The Employment Relations Authority has held that several drivers for a taxi company were employees, not independent contractors, and has ordered payment of holiday pay and minimum wages of $97,000 plus other expenses and interest.

The ERA had to determine whether certain taxi drivers were employees or contractors because these drivers did not have Contractor Agreements with the taxi company and also did not have Employee Agreements either.  Other drivers with the company did hold Contractor Agreements.

The ERA looked at the four tests to determine whether the drivers were employees or not.  The first test is the intention of the parties but there was no written agreement, so it had to look at the conduct of the parties and the context of the agreement.  In this case the company did have agreements with its independent contractors, other than these drivers.  It also deducted PAYE from these drivers’ income, issued pay slips, paid some Kiwisaver contributions and provided vehicles for these drivers (but not the contractors).

The second test is control.  The ERA found that there was a roster that the drivers had to adhere to, there was close scrutiny of their work and they got their jobs from a central dispatch system.

The third test is integration into the business. The ERA found that there was significant integration because of the roster and because they were provided with fully maintained vehicles, which they were not able to let out to other drivers, or use for any work outside of the company.

The last test is the economic reality test.  This means: Were the drivers in business on their own account?  The ERA found that the drivers did not invest any capital and had no possibility of making a capital gain or loss or creating any goodwill.  The company deducted PAYE and paid some Kiwisaver contributions and the drivers did not fill in any tax returns.  They also only worked for the taxi company and did not have any other customers.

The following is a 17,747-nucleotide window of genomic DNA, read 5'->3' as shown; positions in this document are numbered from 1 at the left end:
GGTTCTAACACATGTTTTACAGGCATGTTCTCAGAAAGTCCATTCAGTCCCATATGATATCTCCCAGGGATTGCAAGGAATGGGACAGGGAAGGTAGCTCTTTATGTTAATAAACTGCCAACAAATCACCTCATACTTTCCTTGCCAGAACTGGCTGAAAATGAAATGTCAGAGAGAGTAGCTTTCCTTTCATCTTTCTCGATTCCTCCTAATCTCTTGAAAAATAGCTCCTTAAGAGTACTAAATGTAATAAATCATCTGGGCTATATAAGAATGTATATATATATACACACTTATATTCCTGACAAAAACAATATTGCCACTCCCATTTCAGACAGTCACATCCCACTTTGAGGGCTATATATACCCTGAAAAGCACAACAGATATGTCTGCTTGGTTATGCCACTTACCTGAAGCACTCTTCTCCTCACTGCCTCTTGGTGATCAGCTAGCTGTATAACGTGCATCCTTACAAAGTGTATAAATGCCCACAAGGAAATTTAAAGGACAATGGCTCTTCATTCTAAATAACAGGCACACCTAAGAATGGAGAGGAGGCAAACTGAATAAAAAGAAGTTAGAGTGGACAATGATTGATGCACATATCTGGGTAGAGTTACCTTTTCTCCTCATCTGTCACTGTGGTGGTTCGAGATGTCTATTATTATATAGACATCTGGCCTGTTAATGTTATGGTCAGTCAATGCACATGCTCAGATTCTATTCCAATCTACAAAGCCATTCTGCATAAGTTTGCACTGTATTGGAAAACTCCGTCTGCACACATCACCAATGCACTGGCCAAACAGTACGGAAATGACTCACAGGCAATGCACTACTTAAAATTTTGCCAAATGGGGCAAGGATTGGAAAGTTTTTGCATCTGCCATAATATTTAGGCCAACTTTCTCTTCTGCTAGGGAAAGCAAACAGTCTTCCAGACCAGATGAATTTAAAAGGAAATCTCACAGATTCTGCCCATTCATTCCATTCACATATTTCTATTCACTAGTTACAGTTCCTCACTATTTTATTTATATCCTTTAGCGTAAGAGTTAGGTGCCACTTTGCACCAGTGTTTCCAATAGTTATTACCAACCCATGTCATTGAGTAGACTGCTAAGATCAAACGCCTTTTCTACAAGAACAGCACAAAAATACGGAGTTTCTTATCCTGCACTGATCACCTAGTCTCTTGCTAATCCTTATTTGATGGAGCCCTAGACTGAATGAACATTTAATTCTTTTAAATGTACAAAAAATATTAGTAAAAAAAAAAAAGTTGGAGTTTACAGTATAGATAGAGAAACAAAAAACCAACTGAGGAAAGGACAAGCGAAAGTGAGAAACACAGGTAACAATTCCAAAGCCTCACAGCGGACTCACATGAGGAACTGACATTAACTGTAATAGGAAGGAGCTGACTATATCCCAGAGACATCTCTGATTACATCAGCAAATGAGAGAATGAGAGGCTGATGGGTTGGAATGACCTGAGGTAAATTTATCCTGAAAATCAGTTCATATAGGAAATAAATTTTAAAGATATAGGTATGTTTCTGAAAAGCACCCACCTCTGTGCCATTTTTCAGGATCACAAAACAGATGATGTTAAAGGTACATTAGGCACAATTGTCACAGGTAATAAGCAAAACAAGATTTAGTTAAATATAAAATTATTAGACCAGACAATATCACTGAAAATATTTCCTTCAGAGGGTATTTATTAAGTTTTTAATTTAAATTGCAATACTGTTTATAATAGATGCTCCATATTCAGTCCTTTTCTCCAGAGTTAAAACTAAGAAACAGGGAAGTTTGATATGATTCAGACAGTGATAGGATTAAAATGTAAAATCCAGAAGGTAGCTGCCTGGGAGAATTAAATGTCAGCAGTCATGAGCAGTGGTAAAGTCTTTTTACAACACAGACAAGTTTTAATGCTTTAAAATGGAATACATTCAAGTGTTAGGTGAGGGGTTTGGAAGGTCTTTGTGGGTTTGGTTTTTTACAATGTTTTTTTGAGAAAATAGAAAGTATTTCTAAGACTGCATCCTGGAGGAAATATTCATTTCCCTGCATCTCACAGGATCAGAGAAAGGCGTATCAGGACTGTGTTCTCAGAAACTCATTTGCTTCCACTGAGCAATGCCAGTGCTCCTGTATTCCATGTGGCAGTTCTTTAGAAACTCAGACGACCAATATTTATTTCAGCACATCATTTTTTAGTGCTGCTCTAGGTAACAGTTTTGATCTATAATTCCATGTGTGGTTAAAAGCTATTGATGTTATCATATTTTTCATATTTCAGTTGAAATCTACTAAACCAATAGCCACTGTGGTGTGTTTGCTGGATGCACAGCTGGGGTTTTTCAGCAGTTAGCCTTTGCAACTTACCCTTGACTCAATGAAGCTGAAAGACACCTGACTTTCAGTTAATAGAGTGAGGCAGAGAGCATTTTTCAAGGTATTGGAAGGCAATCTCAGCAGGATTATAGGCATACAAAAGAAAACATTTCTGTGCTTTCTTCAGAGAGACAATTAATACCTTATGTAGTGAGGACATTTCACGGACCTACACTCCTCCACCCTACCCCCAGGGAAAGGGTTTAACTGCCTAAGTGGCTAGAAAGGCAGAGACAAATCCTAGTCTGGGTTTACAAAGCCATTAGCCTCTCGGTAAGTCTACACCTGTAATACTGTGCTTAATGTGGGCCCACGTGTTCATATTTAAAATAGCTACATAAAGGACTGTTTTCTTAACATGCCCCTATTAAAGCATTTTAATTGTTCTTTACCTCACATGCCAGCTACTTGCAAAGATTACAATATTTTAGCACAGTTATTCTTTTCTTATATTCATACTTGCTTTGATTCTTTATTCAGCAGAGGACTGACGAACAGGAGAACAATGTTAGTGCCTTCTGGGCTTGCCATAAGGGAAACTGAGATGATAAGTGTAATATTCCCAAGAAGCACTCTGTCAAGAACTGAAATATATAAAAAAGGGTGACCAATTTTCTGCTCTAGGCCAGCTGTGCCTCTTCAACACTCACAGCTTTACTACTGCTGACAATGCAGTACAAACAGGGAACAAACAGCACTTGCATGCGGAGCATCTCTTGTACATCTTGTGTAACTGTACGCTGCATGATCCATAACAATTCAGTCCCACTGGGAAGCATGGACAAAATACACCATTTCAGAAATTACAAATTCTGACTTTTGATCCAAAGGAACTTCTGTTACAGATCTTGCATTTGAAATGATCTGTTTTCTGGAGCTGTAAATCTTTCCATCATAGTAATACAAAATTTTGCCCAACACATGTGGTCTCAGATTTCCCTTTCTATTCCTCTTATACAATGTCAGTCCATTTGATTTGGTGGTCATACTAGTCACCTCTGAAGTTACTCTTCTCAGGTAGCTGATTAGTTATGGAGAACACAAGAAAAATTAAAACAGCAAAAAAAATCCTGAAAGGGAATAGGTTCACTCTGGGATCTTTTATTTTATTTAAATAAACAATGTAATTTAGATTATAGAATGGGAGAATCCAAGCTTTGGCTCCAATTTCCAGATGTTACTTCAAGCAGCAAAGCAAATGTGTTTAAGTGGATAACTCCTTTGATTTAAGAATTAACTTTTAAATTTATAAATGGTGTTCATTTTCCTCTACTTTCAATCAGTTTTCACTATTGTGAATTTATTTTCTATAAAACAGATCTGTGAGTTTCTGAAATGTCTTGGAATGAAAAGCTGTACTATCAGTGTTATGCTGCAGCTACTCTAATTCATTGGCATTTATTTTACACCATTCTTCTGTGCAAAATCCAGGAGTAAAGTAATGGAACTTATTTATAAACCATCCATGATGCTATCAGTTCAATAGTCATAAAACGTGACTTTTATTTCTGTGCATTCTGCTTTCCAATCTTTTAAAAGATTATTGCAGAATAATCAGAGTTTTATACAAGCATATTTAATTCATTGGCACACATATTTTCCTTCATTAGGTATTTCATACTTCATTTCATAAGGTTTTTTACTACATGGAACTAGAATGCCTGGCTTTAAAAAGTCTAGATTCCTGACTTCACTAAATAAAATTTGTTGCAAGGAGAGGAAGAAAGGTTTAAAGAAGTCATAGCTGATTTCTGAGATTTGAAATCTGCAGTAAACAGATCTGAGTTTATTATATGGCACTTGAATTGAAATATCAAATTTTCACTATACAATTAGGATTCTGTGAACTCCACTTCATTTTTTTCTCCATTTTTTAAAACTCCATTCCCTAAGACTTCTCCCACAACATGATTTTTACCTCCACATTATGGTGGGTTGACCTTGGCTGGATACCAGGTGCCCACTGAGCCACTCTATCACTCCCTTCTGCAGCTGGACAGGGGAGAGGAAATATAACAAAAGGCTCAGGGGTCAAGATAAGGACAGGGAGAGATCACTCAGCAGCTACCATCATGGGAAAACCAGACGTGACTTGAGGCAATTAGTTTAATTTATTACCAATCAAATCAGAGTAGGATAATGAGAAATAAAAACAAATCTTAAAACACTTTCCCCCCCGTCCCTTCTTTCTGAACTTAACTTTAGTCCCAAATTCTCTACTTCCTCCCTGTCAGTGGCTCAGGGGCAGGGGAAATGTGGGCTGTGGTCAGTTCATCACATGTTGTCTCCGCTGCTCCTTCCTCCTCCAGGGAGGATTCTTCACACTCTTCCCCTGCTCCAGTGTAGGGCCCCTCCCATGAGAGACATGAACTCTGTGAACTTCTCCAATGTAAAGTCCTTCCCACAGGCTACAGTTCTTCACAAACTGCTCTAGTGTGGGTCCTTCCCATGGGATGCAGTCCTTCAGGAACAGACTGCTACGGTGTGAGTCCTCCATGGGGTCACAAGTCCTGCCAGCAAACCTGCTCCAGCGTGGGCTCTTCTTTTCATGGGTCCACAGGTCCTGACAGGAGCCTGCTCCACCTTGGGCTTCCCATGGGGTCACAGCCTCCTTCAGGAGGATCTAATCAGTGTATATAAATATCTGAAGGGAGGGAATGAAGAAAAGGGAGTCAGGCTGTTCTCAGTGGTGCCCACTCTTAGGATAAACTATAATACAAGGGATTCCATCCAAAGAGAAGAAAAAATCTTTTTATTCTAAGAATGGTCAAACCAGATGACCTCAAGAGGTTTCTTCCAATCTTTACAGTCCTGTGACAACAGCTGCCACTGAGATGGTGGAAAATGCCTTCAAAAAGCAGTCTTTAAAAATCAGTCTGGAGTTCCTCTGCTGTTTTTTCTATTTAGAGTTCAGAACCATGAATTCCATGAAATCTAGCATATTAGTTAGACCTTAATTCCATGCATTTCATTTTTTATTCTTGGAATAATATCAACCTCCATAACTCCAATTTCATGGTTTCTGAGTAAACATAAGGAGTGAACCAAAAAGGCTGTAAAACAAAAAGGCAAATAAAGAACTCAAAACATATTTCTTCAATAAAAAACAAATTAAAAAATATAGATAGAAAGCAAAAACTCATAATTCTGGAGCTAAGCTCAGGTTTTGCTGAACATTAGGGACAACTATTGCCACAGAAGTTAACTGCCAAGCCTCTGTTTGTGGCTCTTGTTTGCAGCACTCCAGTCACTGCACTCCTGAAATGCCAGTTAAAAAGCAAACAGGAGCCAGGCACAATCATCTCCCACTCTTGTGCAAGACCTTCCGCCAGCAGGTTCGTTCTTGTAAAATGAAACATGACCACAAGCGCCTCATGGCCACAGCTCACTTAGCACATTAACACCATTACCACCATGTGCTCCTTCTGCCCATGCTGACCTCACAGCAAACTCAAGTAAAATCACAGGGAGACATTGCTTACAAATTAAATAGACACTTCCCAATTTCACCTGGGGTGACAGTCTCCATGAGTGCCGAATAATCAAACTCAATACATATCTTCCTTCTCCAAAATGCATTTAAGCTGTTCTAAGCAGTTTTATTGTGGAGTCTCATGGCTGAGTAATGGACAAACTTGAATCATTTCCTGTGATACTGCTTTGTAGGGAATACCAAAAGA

Taking all these factors into account the ERA found that they were employees and therefore the company had to pay $61,500 in unpaid minimum wages and $35,800 in holiday pay, plus other expenses and interest.

Two major issues are still to be decided in the case.  The first of those is any penalties to be imposed for non-payment of minimum wages and holiday pay and not having Employment Agreements for employees.

The second major issue is whether the Directors of the company should be personally liable for the unpaid wages and holiday pay, as they have stopped operating the company and it has no assets to pay any of the awards made.

Any company contemplating taking on contractors (versus employees) should be very careful to ensure that they are true contractors, because getting that status wrong can result in very large back payments and penalties.

Alan Knowsley

Employment Lawyer Wellington